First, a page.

Abstract

Background:

There is growing evidence that chronic myeloid leukemia stem cells (CML-SCs) use survival signals distinct from the BCR-ABL1 kinase to maintain their viability in the presence of ABL-tyrosine kinase inhibitors (TKIs). Understanding the mechanisms through which CML-SCs are resistant to ABL TKIs would help in designing future therapies leading to complete eradication. Induced pluripotent stem cells (iPSCs) are promising for studying stem cell signaling pathways. When reprogramming is performed with CML cells, CML-derived iPSCs offer a unique system for modeling CML pathogenesis and developing high throughput drug screening. ABL001(asciminib) is a potent and selective allosteric ABL1 inhibitor that is undergoing clinical development including CML. In the present study, we investigated the molecular mechanisms by which ABL001 and ponatinib regulate the CML-SCs developing from CML-derived iPSCs.

Methods:

We generated iPSCs from bone marrow mononuclear cells of three CML patients including CML-CP and CML-AP. Karyotyping analysis revealed that CML-derived iPSCs have Philadelphia chromosome (Ph). In vitro re-differentiation of CML-iPSCs was performed with differentiation media (30 ng/ml VEGF, 30 ng/ml BMP-4, 40 ng/ml SCF, 50 ng/ml Activin) for 4 days. At day 14, a single cell suspension expressing CD34+CD38- was achieved with hematopoietic cytokine (300 ng/ml Flt-3 ligand, 10 ng/ml IL-3, 10 ng/ml IL-6, 50 ng/ml G-CSF, 25 ng/ml BMP-4).

Results:

We generated the phenotypically immature cell population (CD34+CD38-CD90+CD45+) and mature cell population (CD34-CD45+) from CML-derived iPSCs. The single treatment of ABL001 or ponatinib significantly reduced the mature cell population (CD34-CD45+) from CML-derived iPSCs. Although the single treatment of ABL001 or ponatinib alone have minimum effect on immature cell population (CD34+CD38-CD90+CD45+), co-treatment with ABL001 and ponatinib significantly reduce the cell population (CD34+CD38- CD90+CD45+) (p<0.001). Also co-treatment with ABL001 and ponatinib significantly reduced the colony formations of mature erythroid, granulocyte-macrophade, and mixed of these hematopoietic cells derived from CML-iPSCs for CFC assay. Further, NOD/SCID mice were injected with CML-iPSCs, and then treated with ABL001 and ponatinib on day 21 for 7 days. Co-treatments with ABL001 and ponatinib significantly reduced the population of CD34+CD38-CD90+ cells compared with ABL001 or ponatinib as single agents. To identify the mechanisms that limit the CML immature cell population by ABL001 and ponatinib, CD34+CD38-CD90+CD45+ cell fractions from CML-iPSCs were cultured with ABL001 and or ponatinib for 72 hrs. Co-treatment with ABL001 and ponatinib reduced the expression of BMI1, c-Myc, Oct4 and Nanog and induced the expression of p21Cip1. Finally, we investigate the engraftment potential of CML-derived iPSCs treated with ABL001 and ponatinib. One million of CD34+ cells treated with ABL001 and ponatinib were intravenously transplanted into NOD/SCID mouse. Transient engraft was observed from control mice, however, co-treatment of ABL001 and ponatinib never shows the engraftment.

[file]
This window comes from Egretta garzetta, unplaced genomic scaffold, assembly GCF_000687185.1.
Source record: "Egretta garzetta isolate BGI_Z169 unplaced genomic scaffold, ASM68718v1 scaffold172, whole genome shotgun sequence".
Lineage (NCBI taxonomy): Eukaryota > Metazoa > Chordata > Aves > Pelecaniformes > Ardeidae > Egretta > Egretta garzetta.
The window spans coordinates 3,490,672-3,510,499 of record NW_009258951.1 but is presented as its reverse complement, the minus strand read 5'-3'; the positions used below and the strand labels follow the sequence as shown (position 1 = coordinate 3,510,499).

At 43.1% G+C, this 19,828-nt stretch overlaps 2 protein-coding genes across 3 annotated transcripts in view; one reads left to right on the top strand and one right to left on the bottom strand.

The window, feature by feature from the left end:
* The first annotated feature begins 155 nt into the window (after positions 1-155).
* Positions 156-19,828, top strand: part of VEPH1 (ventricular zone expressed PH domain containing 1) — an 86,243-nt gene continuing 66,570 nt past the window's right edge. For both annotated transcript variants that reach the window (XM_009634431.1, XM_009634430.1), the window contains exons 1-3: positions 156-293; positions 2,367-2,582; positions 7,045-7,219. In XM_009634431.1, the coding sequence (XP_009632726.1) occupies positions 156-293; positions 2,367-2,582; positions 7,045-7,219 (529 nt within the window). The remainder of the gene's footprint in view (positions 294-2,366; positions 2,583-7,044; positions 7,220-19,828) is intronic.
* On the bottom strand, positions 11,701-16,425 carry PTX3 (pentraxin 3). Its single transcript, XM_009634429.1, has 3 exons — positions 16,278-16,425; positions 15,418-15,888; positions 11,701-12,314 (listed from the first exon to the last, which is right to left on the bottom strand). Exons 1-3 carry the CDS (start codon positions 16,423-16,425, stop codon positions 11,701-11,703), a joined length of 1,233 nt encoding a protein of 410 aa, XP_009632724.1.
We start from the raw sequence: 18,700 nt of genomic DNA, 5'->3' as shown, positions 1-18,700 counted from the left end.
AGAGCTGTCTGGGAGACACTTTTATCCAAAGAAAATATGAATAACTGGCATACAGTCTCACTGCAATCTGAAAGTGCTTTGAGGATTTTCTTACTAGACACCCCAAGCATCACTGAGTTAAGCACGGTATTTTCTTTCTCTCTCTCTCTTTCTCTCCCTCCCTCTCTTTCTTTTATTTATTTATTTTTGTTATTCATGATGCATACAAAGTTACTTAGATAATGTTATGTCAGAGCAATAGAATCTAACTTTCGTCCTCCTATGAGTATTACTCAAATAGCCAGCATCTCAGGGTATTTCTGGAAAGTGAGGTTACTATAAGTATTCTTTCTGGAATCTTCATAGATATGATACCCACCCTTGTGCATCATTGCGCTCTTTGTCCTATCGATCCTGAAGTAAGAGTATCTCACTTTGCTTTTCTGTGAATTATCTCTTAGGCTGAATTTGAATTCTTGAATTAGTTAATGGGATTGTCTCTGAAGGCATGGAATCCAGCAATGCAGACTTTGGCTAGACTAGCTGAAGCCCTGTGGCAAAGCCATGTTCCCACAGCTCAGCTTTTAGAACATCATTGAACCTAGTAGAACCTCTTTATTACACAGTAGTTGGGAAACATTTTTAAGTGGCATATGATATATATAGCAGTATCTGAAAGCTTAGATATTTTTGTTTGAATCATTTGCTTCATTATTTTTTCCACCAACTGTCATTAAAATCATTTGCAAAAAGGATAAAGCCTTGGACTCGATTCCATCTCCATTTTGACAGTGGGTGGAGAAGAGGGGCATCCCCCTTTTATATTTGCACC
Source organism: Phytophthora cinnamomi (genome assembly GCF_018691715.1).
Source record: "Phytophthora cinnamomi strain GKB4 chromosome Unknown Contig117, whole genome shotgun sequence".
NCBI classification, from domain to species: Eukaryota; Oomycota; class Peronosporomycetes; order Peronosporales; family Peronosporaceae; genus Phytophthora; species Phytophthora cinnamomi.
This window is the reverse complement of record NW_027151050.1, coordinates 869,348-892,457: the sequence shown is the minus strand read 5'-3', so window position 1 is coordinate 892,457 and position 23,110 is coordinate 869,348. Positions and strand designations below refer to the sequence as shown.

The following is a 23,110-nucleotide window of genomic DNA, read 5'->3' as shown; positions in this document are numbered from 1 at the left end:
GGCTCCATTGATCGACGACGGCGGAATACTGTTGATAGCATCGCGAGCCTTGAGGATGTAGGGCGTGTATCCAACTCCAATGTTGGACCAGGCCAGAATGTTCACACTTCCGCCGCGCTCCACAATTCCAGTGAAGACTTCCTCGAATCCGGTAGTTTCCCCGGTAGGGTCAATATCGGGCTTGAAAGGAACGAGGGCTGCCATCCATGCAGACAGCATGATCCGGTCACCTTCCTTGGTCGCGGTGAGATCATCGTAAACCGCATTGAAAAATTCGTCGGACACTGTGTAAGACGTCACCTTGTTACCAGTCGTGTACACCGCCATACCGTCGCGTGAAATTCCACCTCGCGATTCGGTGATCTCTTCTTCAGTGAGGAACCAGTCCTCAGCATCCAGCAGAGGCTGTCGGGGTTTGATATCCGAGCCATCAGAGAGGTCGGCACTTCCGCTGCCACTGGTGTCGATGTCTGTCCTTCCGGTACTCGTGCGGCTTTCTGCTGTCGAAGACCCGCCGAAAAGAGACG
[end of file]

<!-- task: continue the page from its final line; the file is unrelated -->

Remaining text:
Conclusion:

Our preclinical results indicate that combination with ABL001 and ponatinib have potential as an important option for controlling the immature CML cell population. It is expected that ABL001 with catalytic-site inhibitors may become extremely useful therapeutic interventions to achieve treatment-free remission in patients with CML.

Disclosures

Tauchi: Otsuka pharmaceutical KK: Speakers Bureau; Phizer KK: Research Funding, Speakers Bureau; Celegen KK: Speakers Bureau; Bristol-Myers Squibb KK: Speakers Bureau; Novartis pharma KK: Research Funding, Speakers Bureau. Ohyashiki: Celegen KK: Consultancy, Honoraria, Research Funding, Speakers Bureau; Phizer KK: Honoraria, Research Funding, Speakers Bureau; Jansen pharmaceutical KK: Honoraria, Research Funding; Fujirebio KK: Honoraria; Celegen KK: Consultancy, Honoraria, Research Funding, Speakers Bureau; Nippon Shinyaku: Honoraria, Research Funding, Speakers Bureau; Dainippon Sumitomo KK: Honoraria, Research Funding, Speakers Bureau; Fujirebio KK: Honoraria; Kyowa Hakko Kirin KK: Honoraria; Taiho pharmaceutical KK: Honoraria; Alexion: Honoraria; Novartis pharma KK: Honoraria, Research Funding, Speakers Bureau; Bristol-Myers Squibb KK: Honoraria, Research Funding, Speakers Bureau; Otsuka pharmaceutical KK: Honoraria; Jansen pharmaceutical KK: Honoraria, Research Funding; Chugai pharmaceutical KK: Research Funding; Otsuka pharmaceutical KK: Honoraria; Alexion: Honoraria; Taiho pharmaceutical KK: Honoraria; Bristol-Myers Squibb KK: Honoraria, Research Funding, Speakers Bureau; Nippon Shinyaku: Honoraria, Research Funding, Speakers Bureau; Dainippon Sumitomo KK: Honoraria, Research Funding, Speakers Bureau; MSD KK: Honoraria; Kyowa Hakko Kirin KK: Honoraria; Chugai pharmaceutical KK: Research Funding; MSD KK: Honoraria; Phizer KK: Honoraria, Research Funding, Speakers Bureau; Novartis pharma KK: Honoraria, Research Funding, Speakers Bureau.

Author notes

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Asterisk with author names denotes non-ASH members.